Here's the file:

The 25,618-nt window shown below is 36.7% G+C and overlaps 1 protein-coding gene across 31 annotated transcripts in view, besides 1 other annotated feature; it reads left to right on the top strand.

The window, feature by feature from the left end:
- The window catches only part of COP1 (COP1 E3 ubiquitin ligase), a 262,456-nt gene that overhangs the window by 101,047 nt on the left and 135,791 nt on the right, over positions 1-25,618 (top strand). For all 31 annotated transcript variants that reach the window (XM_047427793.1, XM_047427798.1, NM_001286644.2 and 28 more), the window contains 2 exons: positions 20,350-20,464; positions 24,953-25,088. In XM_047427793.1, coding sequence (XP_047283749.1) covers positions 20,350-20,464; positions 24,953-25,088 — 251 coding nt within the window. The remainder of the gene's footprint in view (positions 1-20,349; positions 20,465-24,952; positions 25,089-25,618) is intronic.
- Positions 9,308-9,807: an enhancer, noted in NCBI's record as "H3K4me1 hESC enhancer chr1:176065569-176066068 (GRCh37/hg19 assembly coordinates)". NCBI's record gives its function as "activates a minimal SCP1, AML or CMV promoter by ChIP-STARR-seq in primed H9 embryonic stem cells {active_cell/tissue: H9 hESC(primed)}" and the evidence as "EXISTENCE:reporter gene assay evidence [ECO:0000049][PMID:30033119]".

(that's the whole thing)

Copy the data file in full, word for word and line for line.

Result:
The 25,618-nt window shown below is 36.7% G+C and overlaps 1 protein-coding gene across 31 annotated transcripts in view, besides 1 other annotated feature; it reads left to right on the top strand.

The window, feature by feature from the left end:
- The window catches only part of COP1 (COP1 E3 ubiquitin ligase), a 262,456-nt gene that overhangs the window by 101,047 nt on the left and 135,791 nt on the right, over positions 1-25,618 (top strand). For all 31 annotated transcript variants that reach the window (XM_047427793.1, XM_047427798.1, NM_001286644.2 and 28 more), the window contains 2 exons: positions 20,350-20,464; positions 24,953-25,088. In XM_047427793.1, coding sequence (XP_047283749.1) covers positions 20,350-20,464; positions 24,953-25,088 — 251 coding nt within the window. The remainder of the gene's footprint in view (positions 1-20,349; positions 20,465-24,952; positions 25,089-25,618) is intronic.
- Positions 9,308-9,807: an enhancer, noted in NCBI's record as "H3K4me1 hESC enhancer chr1:176065569-176066068 (GRCh37/hg19 assembly coordinates)". NCBI's record gives its function as "activates a minimal SCP1, AML or CMV promoter by ChIP-STARR-seq in primed H9 embryonic stem cells {active_cell/tissue: H9 hESC(primed)}" and the evidence as "EXISTENCE:reporter gene assay evidence [ECO:0000049][PMID:30033119]".